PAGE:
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Bartenders Name The Best Bourbons For Absolute Newcomers

Someone once said, “A journey of a thousand miles begins with a single step.” In this case, the journey is becoming an expert (or at least semi-knowledgable) bourbon drinker and the person making the aforementioned trip is you, the bourbon beginner. The good news? You definitely won’t have to travel a thousand miles to start your bourbon odyssey (that is until you get the bug to travel to the distilleries you love).

In a marketplace loaded with reasonably-priced, well-made, flavorful beginner whiskeys, diving into the bourbon world couldn’t be easier than it is today. And all you need to do is peruse the aisles of your local liquor store or scroll through an online retailer to find them. To help you get started, we asked a handful of our favorite bartenders to tell us the best bourbons for absolute newcomers. They gave us a variety of bottles at different price ranges (but most are fairly inexpensive), all well suited to the palates of newcomers.

Wild Turkey 101

Wild Turkey 101
Wild Turkey

Steven Hirschauer, bartender at The Responsible Glutton in San Diego

ABV: 50.5%

Average Price: $26

Why This Whiskey?

Wild Turkey tastes like you expect bourbon to taste. If you’re trying it out, you can scale up on proof from 81 to 101 to cask strength versions, and even Russell’s Reserve to find your sweet spot. If I had to pick one, it would be Wild Turkey 101. There’s no better quality to value bottle on the market.

It’s high proof, but mellow with caramel corn, vanilla, and slight spice.

Woodford Reserve

Woodford Reserve
Woodford Reserve

Aaron Ramirez, lead bartender at The Restaurant at Mr. C Beverly Hills in Los Angeles

ABV: 43.2%

Average Price: $35

Why This Whiskey?

The best bourbon for novice drinkers is Woodford Reserve. This is because it is soft and sweet on the palate with just a bit of spice to intrigue you and turn a new corner into a whiskey drinker. What more could you ask for in a beginner bottle?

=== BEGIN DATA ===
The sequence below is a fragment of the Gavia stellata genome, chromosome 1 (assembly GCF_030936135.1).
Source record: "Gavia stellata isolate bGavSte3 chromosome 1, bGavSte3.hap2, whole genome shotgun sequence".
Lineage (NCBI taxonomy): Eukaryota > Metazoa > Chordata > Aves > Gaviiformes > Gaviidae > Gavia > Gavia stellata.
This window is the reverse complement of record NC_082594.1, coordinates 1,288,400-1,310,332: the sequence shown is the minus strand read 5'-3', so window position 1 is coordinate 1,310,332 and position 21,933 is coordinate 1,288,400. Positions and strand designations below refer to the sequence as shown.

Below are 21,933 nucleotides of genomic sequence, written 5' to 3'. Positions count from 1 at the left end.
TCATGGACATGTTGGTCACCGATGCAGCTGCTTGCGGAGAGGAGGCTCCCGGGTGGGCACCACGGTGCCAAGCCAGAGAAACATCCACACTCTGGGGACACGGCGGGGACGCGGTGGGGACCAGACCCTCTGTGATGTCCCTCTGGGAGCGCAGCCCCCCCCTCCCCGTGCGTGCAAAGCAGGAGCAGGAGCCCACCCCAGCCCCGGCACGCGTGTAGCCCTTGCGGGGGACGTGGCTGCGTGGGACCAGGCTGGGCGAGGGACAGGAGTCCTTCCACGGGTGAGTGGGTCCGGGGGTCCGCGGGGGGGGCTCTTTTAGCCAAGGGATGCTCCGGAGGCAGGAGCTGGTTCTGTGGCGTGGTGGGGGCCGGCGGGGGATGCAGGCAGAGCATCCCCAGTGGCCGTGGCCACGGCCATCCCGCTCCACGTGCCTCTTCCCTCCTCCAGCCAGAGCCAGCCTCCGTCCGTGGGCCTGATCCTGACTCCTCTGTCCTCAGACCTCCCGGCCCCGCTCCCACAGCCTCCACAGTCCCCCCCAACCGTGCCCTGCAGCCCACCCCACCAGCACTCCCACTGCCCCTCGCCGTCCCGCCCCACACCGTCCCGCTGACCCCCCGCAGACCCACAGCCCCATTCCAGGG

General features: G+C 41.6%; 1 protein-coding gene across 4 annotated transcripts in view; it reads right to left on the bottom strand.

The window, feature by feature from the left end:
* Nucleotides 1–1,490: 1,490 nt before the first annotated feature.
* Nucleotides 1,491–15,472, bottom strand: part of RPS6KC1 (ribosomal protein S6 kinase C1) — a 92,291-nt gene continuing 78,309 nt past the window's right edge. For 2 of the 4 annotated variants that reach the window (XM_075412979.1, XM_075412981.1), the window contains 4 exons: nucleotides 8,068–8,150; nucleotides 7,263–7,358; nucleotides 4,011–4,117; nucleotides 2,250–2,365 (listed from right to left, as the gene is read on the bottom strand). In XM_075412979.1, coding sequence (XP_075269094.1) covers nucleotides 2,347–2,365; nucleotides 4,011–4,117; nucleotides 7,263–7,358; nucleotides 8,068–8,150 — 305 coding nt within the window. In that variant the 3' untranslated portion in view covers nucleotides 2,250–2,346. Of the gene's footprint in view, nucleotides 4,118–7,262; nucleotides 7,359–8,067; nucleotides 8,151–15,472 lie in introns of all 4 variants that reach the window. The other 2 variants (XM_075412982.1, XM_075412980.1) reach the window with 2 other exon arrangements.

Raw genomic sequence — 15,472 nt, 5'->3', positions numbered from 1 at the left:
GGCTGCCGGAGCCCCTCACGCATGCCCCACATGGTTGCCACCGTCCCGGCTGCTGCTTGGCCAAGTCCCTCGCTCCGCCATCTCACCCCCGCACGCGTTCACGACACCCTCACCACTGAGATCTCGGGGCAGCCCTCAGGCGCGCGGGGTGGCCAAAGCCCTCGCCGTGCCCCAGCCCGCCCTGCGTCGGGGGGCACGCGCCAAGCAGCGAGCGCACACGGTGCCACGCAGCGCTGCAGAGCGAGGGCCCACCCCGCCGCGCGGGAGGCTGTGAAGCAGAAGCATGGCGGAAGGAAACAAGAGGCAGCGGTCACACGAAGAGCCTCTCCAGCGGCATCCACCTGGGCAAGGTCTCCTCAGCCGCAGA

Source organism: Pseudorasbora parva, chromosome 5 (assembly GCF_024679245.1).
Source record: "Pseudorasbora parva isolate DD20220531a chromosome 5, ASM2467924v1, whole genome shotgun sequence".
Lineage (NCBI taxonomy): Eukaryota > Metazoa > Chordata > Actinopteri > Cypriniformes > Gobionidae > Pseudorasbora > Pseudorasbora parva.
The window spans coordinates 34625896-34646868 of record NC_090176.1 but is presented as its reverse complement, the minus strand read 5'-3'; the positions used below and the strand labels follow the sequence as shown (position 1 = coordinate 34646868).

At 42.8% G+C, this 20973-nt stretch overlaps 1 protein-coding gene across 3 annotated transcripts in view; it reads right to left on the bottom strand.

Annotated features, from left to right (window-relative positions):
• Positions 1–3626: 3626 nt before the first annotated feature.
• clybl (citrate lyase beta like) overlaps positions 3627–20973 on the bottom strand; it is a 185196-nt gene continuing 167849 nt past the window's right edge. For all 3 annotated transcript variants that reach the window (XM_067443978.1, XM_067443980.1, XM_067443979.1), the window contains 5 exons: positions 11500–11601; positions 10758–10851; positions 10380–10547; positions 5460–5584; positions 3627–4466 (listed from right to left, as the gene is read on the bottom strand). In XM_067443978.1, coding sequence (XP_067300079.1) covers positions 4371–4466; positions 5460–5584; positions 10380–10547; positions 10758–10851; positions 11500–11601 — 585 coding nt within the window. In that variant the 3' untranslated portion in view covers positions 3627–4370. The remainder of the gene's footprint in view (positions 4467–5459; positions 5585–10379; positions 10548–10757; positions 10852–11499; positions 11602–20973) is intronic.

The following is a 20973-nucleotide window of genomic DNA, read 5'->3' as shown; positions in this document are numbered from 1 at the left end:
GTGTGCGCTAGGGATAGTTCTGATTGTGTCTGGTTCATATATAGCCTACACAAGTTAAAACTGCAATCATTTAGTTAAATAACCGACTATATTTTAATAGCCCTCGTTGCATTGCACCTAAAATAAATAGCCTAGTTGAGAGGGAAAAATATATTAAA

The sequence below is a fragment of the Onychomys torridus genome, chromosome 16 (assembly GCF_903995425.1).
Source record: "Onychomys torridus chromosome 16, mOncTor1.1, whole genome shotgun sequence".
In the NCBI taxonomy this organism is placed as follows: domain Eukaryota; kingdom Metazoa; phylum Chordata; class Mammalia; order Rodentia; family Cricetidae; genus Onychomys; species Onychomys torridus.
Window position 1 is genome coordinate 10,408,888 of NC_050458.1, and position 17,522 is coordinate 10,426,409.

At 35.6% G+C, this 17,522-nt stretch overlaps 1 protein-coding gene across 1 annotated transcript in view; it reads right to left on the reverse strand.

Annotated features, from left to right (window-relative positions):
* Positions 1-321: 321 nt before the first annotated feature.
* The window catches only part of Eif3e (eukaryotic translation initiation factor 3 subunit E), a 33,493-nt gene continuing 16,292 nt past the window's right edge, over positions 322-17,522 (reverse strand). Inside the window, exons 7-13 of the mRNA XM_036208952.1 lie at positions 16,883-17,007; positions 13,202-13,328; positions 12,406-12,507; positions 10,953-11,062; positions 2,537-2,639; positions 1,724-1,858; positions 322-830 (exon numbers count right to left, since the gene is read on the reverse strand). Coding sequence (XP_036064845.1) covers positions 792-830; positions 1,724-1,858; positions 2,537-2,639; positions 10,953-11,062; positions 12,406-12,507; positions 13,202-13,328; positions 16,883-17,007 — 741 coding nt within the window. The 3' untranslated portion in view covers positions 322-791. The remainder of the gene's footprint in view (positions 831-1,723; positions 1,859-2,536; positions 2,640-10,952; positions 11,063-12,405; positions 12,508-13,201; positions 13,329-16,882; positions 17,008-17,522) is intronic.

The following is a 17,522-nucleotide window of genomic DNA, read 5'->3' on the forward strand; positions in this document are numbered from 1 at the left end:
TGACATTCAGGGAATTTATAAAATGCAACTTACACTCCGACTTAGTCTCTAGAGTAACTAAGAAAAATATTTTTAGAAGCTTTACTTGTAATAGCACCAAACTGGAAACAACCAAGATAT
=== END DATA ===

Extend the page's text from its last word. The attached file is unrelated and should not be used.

Basil Hayden Toast

Basil Hayden Toast
Basil Hayden

Christopher Rodriguez, lead bartender at Lucy Restaurant & Bar in Yountville, California

ABV: 40%

Average Price: $50

Why This Whiskey?

I would tell a novice drinker to try something smooth and easy to drink. Specifically, I would tell them to try the Basil Hayden Toast. It is aged in toasted oak barrels that add a very light, smooth taste with a vanilla flavor. It is quite accessible and affordable.

Angel’s Envy

Angel’s Envy
Angel’s Envy

Nick du Mortier, lead mixologist at Bar Pendry in Chicago

ABV: 43.3%

Average Price: $50

Why This Whiskey?

Since we’re talking about trying one, not buying one, I’ll pick Angel’s Envy. It’s a slightly expensive but non-aggressive introduction to drinking bourbon straight up or in a cocktail. It has vanilla and maple notes which aren’t off-putting to most new bourbon drinkers.

EH Taylor Small Batch

EH Taylor Small Batch
Buffalo Trace

Josh Curtis, bar director at the Malibu Beach Inn in Malibu, California

ABV: 50%

Average Price: $150

Why This Whiskey?

E.H. Taylor Small Batch has a wonderfully light sweetness that blends into an aftertaste of pepper and tobacco. It has a delightful complexity. The only problem is that it’s not very easy to find at the suggested retail price.

Buffalo Trace

Buffalo Trace
Buffalo Trace

Mark Phelan, beverage director at 16″ On Center in Chicago

ABV: 45%

Average Price: $30

Why This Whiskey?

I think Buffalo Trace is a great entry-level bourbon to showcase the general flavor of the category to a novice drinker. It is softer on the palate but has a nice balance of vanilla, oak, and spice flavors for a solid introduction to America’s native spirit.

Four Roses Small Batch

Four Roses Small Batch